I see you when I stand at the door.
I see you cruising the skyline
I count down the lightning flashes
You are five miles away.
I watch you swerve toward the mountain.
I smell moisture molecules in the air.
You stomp down the highway, shouting and laughing.
You stalk across the desert, leaving wet stains.
Walk to me, I say, walk to me and lift me
Carry me south past the razor wire
to hide in the green tangle of tomorrow
and fight for balance on shaky ground.
The countertops are sparkling, little pitchers
brim-full with creamer and syrup. Waitresses
in snow-white aprons hover, beckoning, Come in!
Come in! Don't pass us by! Try a slice of pie as wide
as the Jordan, while you quench your rigs with diesel,
for your fuel lines are dry. Come in, all you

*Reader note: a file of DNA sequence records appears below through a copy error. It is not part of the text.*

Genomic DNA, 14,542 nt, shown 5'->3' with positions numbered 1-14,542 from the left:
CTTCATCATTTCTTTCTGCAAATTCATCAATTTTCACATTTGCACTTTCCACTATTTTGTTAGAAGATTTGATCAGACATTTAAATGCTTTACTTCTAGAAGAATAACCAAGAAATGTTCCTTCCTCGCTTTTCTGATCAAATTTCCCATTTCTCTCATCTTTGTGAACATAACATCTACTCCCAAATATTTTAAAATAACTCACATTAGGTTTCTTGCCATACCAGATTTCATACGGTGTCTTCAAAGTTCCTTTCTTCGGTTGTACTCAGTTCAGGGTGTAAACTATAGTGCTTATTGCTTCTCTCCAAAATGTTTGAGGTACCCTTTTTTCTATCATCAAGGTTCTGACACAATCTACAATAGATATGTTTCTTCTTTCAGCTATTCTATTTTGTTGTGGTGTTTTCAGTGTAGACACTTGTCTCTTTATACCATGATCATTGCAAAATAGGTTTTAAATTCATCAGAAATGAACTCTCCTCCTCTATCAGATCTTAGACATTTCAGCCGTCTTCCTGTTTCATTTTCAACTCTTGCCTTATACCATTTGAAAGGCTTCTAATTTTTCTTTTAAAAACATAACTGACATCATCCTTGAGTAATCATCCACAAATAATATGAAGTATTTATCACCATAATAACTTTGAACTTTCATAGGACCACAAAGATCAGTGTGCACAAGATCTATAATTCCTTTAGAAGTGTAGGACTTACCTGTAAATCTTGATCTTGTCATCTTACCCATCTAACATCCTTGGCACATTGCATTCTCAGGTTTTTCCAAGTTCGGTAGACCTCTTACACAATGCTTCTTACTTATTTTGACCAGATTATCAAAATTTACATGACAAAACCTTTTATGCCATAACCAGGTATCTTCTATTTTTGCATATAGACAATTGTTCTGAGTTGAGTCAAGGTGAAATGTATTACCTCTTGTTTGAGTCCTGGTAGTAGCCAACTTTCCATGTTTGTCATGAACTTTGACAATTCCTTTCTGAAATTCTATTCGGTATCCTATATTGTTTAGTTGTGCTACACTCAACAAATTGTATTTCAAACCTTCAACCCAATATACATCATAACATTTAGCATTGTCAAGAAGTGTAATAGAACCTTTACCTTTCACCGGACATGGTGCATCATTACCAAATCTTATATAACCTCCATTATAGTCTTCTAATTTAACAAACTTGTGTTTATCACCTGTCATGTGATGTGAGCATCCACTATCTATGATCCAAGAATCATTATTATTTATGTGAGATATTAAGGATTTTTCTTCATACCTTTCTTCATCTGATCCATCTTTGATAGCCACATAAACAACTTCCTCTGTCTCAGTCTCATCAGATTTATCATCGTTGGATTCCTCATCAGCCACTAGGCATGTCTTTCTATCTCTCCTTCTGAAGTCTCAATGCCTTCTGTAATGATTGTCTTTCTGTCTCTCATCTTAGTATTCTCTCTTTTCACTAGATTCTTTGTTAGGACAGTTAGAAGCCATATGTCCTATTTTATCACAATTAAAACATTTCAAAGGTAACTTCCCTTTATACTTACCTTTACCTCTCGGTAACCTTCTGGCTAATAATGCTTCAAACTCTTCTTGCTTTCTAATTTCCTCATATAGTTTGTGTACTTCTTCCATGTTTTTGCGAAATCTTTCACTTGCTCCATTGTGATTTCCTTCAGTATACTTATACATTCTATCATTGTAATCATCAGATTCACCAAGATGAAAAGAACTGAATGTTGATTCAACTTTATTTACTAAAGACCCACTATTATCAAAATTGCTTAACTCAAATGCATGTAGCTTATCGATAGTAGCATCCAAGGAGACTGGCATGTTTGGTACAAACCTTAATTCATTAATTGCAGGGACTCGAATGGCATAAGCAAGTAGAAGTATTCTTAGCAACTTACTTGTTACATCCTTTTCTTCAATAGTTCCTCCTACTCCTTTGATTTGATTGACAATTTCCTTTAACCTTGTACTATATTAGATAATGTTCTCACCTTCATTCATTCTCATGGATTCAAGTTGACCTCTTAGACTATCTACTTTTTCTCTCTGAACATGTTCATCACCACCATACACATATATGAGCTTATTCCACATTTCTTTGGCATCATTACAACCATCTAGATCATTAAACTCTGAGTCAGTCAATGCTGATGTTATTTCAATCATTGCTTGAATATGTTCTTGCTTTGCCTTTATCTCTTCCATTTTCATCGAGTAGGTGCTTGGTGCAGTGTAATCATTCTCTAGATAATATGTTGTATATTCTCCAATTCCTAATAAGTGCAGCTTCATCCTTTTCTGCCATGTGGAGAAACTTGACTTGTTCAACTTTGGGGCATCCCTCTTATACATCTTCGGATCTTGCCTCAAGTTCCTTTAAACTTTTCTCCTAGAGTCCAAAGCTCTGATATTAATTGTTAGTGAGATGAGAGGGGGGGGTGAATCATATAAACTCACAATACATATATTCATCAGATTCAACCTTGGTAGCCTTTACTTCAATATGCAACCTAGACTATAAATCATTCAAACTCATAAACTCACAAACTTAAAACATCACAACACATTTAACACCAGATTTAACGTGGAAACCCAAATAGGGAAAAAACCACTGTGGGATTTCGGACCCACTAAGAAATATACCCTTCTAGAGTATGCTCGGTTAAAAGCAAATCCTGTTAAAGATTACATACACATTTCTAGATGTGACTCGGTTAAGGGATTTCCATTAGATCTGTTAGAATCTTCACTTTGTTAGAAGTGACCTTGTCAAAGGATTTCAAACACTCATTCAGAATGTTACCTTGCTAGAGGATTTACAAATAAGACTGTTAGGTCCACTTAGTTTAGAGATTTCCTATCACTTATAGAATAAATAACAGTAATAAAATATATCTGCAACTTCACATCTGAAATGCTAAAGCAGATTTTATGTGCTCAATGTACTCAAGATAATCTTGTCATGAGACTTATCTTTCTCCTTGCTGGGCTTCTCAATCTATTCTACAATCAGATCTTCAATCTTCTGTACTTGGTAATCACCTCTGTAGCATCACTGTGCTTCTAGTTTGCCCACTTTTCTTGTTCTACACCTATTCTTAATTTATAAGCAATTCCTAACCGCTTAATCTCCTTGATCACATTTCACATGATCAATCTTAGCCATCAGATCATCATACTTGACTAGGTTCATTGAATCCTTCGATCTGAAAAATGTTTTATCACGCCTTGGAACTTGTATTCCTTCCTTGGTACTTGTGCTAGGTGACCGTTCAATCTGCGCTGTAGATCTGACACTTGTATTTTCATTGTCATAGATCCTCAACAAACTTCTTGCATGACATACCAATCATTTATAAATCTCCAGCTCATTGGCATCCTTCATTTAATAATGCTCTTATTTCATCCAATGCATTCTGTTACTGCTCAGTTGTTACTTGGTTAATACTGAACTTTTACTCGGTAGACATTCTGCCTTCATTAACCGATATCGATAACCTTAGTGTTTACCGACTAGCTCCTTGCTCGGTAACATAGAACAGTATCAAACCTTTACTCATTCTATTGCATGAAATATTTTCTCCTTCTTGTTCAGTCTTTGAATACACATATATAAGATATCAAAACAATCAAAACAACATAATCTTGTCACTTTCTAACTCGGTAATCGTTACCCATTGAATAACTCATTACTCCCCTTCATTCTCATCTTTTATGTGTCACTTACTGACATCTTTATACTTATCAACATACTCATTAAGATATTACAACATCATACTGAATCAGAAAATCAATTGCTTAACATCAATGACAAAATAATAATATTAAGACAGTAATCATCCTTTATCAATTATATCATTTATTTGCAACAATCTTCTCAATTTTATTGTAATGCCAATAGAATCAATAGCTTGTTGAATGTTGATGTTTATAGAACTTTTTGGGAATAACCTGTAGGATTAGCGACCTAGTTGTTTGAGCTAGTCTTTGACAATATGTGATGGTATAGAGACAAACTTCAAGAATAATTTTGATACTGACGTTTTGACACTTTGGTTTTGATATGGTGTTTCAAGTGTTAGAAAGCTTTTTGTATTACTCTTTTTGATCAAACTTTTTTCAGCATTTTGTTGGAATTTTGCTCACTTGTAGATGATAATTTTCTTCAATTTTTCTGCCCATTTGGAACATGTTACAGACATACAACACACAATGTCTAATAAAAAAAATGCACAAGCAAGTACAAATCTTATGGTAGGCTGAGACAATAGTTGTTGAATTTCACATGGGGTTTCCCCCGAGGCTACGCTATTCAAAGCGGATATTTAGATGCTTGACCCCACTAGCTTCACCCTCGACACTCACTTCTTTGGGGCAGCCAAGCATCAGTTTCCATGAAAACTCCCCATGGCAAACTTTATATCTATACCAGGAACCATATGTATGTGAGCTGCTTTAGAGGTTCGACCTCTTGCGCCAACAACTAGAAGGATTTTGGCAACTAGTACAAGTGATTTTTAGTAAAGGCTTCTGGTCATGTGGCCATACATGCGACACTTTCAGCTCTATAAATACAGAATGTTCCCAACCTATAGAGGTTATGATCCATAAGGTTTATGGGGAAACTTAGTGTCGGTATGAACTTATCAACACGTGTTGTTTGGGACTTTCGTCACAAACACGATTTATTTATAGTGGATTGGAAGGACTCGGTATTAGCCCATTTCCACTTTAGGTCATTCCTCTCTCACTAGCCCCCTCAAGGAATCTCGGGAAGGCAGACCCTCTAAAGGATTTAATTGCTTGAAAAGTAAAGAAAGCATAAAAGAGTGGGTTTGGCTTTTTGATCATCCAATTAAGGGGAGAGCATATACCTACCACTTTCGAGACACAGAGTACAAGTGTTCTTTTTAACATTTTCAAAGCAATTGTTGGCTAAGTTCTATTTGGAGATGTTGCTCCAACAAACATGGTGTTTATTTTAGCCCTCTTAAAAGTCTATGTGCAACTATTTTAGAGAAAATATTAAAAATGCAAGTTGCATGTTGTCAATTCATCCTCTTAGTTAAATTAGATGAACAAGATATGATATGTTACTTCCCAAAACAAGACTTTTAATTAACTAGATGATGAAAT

who are freighted with hard-shifted loads:
your chicken parts, hay bales, inflammable liquids.
For the highway is fractious, your air brakes
a wheeze and a prayer, your tie rods and drive shaft
are smoking, let them cool and be comforted.
Allow us to bless your manifests, anoint your soul
with fresh caffeine. Yea, surely you will avail
yourselves of our restrooms, faithfully sanitized
on the hour. You have driven well.
--sign on I-84, Pennsylvania